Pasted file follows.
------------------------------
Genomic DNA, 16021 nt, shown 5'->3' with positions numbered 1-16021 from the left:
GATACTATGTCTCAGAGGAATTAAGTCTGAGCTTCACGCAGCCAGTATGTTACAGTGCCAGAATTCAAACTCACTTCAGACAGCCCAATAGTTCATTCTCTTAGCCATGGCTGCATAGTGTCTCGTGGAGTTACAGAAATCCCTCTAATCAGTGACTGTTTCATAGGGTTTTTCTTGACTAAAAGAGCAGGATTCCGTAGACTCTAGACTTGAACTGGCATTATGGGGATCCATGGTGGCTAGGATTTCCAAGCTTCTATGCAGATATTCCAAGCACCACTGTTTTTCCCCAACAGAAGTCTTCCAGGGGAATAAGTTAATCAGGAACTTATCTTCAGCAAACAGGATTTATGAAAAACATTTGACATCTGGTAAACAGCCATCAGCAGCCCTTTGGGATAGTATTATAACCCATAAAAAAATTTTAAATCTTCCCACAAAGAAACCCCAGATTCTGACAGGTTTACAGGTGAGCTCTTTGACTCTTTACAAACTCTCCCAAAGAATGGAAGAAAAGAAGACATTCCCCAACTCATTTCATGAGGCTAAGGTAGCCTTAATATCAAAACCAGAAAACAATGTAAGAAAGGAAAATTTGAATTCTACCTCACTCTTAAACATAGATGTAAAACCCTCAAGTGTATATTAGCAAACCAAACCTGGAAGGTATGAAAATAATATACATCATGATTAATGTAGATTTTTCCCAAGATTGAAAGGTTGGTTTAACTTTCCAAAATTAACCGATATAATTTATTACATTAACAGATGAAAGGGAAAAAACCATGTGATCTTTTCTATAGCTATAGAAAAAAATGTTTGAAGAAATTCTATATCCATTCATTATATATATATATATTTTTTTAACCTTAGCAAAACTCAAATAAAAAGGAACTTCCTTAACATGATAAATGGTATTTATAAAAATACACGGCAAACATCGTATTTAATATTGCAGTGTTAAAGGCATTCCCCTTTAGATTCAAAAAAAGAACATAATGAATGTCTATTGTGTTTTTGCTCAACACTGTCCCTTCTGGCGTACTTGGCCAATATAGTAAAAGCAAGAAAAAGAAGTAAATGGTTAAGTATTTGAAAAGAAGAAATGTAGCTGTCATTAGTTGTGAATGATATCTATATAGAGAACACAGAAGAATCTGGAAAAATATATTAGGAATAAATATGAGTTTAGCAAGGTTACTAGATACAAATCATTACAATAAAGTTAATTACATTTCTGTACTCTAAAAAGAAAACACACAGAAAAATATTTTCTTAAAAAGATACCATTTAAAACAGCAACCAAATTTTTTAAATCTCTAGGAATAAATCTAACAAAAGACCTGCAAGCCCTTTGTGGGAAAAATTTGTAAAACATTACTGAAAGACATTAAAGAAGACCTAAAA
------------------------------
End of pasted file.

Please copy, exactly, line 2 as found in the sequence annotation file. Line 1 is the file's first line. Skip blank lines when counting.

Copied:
GATACTATGTCTCAGAGGAATTAAGTCTGAGCTTCACGCAGCCAGTATGTTACAGTGCCAGAATTCAAACTCACTTCAGACAGCCCAATAGTTCATTCTCTTAGCCATGGCTGCATAGTGTCTCGTGGAGTTACAGAAATCCCTCTAATCAGTGACTGTTTCATAGGGTTTTTCTTGACTAAAAGAGCAGGATTCCGTAGACTCTAGACTTGAACTGGCATTATGGGGATCCATGGTGGCTAGGATTTCCAAGCTTCTATGCAGATATTCCAAGCACCACTGTTTTTCCCCAACAGAAGTCTTCCAGGGGAATAAGTTAATCAGGAACTTATCTTCAGCAAACAGGATTTATGAAAAACATTTGACATCTGGTAAACAGCCATCAGCAGCCCTTTGGGATAGTATTATAACCCATAAAAAAATTTTAAATCTTCCCACAAAGAAACCCCAGATTCTGACAGGTTTACAGGTGAGCTCTTTGACTCTTTACAAACTCTCCCAAAGAATGGAAGAAAAGAAGACATTCCCCAACTCATTTCATGAGGCTAAGGTAGCCTTAATATCAAAACCAGAAAACAATGTAAGAAAGGAAAATTTGAATTCTACCTCACTCTTAAACATAGATGTAAAACCCTCAAGTGTATATTAGCAAACCAAACCTGGAAGGTATGAAAATAATATACATCATGATTAATGTAGATTTTTCCCAAGATTGAAAGGTTGGTTTAACTTTCCAAAATTAACCGATATAATTTATTACATTAACAGATGAAAGGGAAAAAACCATGTGATCTTTTCTATAGCTATAGAAAAAAATGTTTGAAGAAATTCTATATCCATTCATTATATATATATATATTTTTTTAACCTTAGCAAAACTCAAATAAAAAGGAACTTCCTTAACATGATAAATGGTATTTATAAAAATACACGGCAAACATCGTATTTAATATTGCAGTGTTAAAGGCATTCCCCTTTAGATTCAAAAAAAGAACATAATGAATGTCTATTGTGTTTTTGCTCAACACTGTCCCTTCTGGCGTACTTGGCCAATATAGTAAAAGCAAGAAAAAGAAGTAAATGGTTAAGTATTTGAAAAGAAGAAATGTAGCTGTCATTAGTTGTGAATGATATCTATATAGAGAACACAGAAGAATCTGGAAAAATATATTAGGAATAAATATGAGTTTAGCAAGGTTACTAGATACAAATCATTACAATAAAGTTAATTACATTTCTGTACTCTAAAAAGAAAACACACAGAAAAATATTTTCTTAAAAAGATACCATTTAAAACAGCAACCAAATTTTTTAAATCTCTAGGAATAAATCTAACAAAAGACCTGCAAGCCCTTTGTGGGAAAAATTTGTAAAACATTACTGAAAGACATTAAAGAAGACCTAAAA